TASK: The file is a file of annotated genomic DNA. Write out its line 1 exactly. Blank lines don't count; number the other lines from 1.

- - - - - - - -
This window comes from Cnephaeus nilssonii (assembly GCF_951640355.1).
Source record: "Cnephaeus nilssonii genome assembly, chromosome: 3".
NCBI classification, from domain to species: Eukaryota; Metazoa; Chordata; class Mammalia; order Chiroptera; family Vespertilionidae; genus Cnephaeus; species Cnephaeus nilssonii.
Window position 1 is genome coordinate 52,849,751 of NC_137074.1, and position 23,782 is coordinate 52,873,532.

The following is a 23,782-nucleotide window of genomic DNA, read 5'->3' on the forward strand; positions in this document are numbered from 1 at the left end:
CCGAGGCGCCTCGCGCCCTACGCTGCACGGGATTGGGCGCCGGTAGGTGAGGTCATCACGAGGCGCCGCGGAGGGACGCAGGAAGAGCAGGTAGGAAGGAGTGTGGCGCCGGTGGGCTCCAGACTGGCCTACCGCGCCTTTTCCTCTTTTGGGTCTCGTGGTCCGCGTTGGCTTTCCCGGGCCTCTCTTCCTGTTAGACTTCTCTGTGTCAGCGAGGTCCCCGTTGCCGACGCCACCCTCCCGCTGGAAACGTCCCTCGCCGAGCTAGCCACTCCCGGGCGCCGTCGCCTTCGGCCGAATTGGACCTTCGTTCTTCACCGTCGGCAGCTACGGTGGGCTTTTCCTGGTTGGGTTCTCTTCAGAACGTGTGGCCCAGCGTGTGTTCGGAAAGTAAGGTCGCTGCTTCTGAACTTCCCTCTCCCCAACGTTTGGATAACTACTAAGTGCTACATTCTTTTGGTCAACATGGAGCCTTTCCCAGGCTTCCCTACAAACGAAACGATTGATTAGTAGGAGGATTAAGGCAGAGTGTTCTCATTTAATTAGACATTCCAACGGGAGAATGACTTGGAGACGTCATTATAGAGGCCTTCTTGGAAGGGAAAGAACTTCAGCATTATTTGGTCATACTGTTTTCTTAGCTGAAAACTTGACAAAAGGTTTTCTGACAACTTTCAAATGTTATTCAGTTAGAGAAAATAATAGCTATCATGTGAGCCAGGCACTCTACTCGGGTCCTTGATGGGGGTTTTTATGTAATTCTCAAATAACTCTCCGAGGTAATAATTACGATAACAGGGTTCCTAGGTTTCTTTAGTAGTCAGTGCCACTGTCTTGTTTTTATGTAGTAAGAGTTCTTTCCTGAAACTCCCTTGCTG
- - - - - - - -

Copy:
This window comes from Cnephaeus nilssonii (assembly GCF_951640355.1).